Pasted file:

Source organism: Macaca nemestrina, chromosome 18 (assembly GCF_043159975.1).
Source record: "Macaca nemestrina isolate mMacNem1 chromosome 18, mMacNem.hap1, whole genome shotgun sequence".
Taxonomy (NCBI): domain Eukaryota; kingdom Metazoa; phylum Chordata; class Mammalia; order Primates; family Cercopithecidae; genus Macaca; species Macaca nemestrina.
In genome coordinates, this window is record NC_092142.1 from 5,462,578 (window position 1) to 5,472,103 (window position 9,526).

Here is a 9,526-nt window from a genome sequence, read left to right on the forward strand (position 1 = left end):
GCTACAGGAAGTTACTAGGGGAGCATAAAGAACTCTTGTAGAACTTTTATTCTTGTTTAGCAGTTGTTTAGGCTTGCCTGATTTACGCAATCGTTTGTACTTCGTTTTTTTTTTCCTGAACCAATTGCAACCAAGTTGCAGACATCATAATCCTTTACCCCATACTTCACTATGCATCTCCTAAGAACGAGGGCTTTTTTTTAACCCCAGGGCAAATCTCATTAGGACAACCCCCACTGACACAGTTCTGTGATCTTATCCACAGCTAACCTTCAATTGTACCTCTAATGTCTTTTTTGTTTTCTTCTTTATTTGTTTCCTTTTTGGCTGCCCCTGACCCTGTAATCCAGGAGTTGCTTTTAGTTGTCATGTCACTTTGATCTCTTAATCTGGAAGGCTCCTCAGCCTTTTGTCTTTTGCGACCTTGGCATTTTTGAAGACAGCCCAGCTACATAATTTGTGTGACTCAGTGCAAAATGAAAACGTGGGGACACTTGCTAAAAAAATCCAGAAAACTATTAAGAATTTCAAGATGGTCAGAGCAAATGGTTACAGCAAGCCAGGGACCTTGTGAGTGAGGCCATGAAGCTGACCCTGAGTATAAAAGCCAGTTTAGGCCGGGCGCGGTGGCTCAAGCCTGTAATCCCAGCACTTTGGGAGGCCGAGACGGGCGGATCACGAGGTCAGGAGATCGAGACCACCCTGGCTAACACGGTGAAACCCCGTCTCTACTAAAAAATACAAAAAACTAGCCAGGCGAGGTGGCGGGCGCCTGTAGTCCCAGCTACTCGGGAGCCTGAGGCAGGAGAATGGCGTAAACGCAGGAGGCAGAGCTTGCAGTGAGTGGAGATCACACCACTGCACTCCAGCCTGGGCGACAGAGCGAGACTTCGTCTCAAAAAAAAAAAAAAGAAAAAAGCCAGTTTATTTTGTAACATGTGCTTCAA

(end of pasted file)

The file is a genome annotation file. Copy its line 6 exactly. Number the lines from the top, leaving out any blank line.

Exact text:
GCTACAGGAAGTTACTAGGGGAGCATAAAGAACTCTTGTAGAACTTTTATTCTTGTTTAGCAGTTGTTTAGGCTTGCCTGATTTACGCAATCGTTTGTACTTCGTTTTTTTTTTCCTGAACCAATTGCAACCAAGTTGCAGACATCATAATCCTTTACCCCATACTTCACTATGCATCTCCTAAGAACGAGGGCTTTTTTTTAACCCCAGGGCAAATCTCATTAGGACAACCCCCACTGACACAGTTCTGTGATCTTATCCACAGCTAACCTTCAATTGTACCTCTAATGTCTTTTTTGTTTTCTTCTTTATTTGTTTCCTTTTTGGCTGCCCCTGACCCTGTAATCCAGGAGTTGCTTTTAGTTGTCATGTCACTTTGATCTCTTAATCTGGAAGGCTCCTCAGCCTTTTGTCTTTTGCGACCTTGGCATTTTTGAAGACAGCCCAGCTACATAATTTGTGTGACTCAGTGCAAAATGAAAACGTGGGGACACTTGCTAAAAAAATCCAGAAAACTATTAAGAATTTCAAGATGGTCAGAGCAAATGGTTACAGCAAGCCAGGGACCTTGTGAGTGAGGCCATGAAGCTGACCCTGAGTATAAAAGCCAGTTTAGGCCGGGCGCGGTGGCTCAAGCCTGTAATCCCAGCACTTTGGGAGGCCGAGACGGGCGGATCACGAGGTCAGGAGATCGAGACCACCCTGGCTAACACGGTGAAACCCCGTCTCTACTAAAAAATACAAAAAACTAGCCAGGCGAGGTGGCGGGCGCCTGTAGTCCCAGCTACTCGGGAGCCTGAGGCAGGAGAATGGCGTAAACGCAGGAGGCAGAGCTTGCAGTGAGTGGAGATCACACCACTGCACTCCAGCCTGGGCGACAGAGCGAGACTTCGTCTCAAAAAAAAAAAAAAGAAAAAAGCCAGTTTATTTTGTAACATGTGCTTCAA